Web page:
The day I signed up for flower school, I was deliriously happy until I had to admit what I’d done.
The words flower and school have a similar rhythm to the words nursery and school, and I’ve always thought of flowers as toys. It felt like I was telling my friends and family I signed up for toy school.
I knew I’d have to explain that flower school involves much more than putting flowers in a vase.
I told my mom first because she loves me the most. Fortunately, she was in a deep Ambien sleep when I called to tell her the news.
“Hi Mom, I signed up for flower school today.”
“Oh! Me too, Honey,” she said, and went back to sleep.
Then I told my sister.
“I’m going back to school.” I eased in.
“Wow! You’re finally going to get that Masters in Creative Writing. I’m so proud of you.”
“Well, not exactly a Masters. I’ll be getting a little certificate with a picture of a daisy on the back that says, ‘You completed Session 1.’ And, instead of creative writing, I’ll be learning flowers.”
Next, I called my oldest friend, Beth. She is always honest with me about everything, but in a nice way. I thought it best to get her reaction before I moved on to telling my children.
“I signed up for flower school, today,” I said.
“I’m sorry, what?”
“Flower school. A school for flowers.”
“No, it’s not! They teach you a lot of things.”
“Let me save you some time. Fill up a vase with water and put flowers in it.”
“It’s not just about putting flowers in a vase! There are other things.”
“Like cutting the stems. And not stepping on them.”
“What else?” she asked.
“Well, there are clippers to be dealt with, and quick dip, which is a product that has to do with dipping, and we use ribbon. But just forget I even told you. You wouldn’t understand.”
I called everyone else on my contact list to yell at them before they could make fun of me. Some of my friends even said they wanted to take the class with me.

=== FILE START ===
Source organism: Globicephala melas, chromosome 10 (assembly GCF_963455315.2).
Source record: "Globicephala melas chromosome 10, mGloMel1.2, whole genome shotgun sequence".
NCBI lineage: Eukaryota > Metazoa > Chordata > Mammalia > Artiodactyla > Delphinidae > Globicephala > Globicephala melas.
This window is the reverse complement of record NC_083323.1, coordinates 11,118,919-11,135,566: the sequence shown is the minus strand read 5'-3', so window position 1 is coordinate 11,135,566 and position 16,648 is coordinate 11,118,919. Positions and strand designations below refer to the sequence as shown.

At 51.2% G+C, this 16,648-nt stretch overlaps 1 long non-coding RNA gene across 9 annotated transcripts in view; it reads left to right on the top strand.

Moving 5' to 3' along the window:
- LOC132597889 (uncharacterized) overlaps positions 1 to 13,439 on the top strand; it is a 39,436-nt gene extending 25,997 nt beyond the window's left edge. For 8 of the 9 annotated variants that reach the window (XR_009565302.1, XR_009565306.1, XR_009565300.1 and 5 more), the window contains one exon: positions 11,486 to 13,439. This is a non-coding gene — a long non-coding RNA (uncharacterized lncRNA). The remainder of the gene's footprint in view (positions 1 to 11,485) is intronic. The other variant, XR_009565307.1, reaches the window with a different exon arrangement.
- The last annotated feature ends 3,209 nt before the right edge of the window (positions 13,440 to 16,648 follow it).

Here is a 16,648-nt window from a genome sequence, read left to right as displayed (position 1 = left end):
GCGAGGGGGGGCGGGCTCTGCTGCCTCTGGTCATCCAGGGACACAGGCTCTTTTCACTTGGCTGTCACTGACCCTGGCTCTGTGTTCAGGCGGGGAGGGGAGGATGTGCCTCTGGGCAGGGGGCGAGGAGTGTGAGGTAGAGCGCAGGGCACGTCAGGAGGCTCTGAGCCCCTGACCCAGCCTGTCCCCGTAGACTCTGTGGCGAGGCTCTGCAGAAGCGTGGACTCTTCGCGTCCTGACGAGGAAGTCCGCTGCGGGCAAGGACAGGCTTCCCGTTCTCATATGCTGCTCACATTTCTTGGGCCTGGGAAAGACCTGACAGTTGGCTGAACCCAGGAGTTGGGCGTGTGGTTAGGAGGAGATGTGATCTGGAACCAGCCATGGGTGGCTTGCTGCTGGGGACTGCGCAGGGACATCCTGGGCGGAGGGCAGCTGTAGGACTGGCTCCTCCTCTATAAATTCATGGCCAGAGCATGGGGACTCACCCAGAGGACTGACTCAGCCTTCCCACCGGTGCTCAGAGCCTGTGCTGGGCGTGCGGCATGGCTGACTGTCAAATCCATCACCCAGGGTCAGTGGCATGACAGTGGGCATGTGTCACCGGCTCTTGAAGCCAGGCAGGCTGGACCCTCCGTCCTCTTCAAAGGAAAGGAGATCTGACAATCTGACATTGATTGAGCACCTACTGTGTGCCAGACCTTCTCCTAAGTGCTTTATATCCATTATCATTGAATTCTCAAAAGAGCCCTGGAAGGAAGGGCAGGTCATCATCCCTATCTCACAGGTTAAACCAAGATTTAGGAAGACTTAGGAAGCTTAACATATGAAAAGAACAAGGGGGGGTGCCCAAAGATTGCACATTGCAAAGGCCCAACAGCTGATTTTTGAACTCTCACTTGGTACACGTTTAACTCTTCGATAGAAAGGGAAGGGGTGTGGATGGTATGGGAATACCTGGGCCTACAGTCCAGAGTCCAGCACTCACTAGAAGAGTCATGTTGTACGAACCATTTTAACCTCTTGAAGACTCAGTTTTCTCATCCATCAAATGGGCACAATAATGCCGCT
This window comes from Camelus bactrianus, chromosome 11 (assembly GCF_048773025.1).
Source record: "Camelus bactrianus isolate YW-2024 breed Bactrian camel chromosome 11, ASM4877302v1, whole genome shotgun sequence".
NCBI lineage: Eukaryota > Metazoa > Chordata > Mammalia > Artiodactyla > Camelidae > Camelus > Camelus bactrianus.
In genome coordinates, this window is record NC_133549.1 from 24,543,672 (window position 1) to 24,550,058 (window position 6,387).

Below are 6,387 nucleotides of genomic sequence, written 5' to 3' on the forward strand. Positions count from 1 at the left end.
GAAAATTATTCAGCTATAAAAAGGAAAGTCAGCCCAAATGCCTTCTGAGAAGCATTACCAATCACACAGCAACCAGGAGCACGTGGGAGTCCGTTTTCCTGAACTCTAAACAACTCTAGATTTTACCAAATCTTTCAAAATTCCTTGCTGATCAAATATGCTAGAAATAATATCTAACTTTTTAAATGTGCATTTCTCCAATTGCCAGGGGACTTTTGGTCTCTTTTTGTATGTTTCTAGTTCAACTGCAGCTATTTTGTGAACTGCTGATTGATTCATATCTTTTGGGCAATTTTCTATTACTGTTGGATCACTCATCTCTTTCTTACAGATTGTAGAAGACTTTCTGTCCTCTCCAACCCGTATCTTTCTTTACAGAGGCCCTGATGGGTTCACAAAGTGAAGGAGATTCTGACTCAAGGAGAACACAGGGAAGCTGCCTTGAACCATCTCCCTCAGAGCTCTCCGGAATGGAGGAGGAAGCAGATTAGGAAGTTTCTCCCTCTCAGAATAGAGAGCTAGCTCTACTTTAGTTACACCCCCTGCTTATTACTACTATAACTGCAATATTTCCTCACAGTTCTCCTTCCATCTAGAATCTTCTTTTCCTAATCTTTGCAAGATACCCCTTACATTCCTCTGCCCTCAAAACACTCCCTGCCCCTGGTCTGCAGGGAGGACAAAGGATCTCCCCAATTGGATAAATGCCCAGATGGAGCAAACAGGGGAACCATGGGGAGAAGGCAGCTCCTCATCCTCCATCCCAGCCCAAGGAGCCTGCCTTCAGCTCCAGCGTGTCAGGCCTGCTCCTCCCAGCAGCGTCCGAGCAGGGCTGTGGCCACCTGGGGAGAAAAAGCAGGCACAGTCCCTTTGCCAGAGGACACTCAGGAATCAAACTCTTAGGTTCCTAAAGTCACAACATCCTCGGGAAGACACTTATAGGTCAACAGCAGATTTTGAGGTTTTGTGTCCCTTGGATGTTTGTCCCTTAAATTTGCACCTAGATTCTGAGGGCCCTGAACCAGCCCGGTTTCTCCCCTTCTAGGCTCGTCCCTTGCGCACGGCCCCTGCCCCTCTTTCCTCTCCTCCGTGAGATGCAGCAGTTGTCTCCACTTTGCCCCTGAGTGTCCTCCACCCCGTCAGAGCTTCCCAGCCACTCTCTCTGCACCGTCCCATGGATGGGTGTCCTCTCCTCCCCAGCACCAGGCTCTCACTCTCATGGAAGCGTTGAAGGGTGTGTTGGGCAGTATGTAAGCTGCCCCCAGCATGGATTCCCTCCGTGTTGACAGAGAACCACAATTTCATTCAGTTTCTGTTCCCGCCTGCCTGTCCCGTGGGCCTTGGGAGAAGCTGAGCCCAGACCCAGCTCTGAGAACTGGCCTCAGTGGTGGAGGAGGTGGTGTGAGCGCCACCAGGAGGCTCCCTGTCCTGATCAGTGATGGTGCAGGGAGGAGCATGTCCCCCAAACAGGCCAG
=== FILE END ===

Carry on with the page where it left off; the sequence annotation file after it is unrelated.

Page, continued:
Unfortunately, the dates didn’t work out for them.
Some thought it was a phony phone call.
Eventually, it was time to break it to my children. I dropped it on them simultaneously by using the reverse psychology technique of self-mocking to avoid being mocked. I did it via text.
“Want to laugh?” I wrote.
“Sure,” they both wrote back.
“I signed up for Flower School. Isn’t that so so so funny?”
“No, that’s so cool. I’m so proud of you.” They both wrote back the exact same thing.
So I knew they were trying not to laugh.
My kids and I are forensic conversationalists. Nothing gets past us, despite the words that actually come out of our mouths.
I once had the following text exchange with my daughter.
Kim: Hi Mom. Do you really like the pajamas I got you for your birthday? Tell the truth.
Me: OH MY GOD!!! I LOVE LOVE LOVE them!!!!!!!
Kim: You can return them.
Me: Ugh! Thank you!!
Jesse has gotten to the point that he translates what I’m saying while I’m saying it.
When his girlfriend told us about a girl she saw on TV, who was addicted to bleaching everything- including herself- he sat there waiting for me to finish reacting so he could explain.
“I can’t believe that!” I said. “That is completely insane. I mean whoever that girl is she needs serious help. That is the sickest thing I ever heard!” My face turned bright red and everyone at the table turned to look at me.
“She’s just afraid I’ll accidentally drink bleach,” Jesse explained, which was spot on.
The translation of:
“Oh my God. That’s so cool. I’m so proud of you,”
Is the following:
“Oh my God. You’re so senile.”
After I told my kids, it became much easier to confess to everyone else.
One of my friends asked me if flower school was my way of pronouncing botany school.
“Yes, in a way it will be the study of botany, but not in a way that would be true.”
“So you’re not studying botany?”
“What is it then? Do you learn how to grow flowers? Or plant them? Or design gardens?”
“Not as much as one might think.”
It was at that moment that I understood that flower school wasn’t about what it’s not. It’s about doing something simple, something I really love.
“So what exactly do they teach you to do with flowers?” she continued.
“They teach you how to put them in a vase.”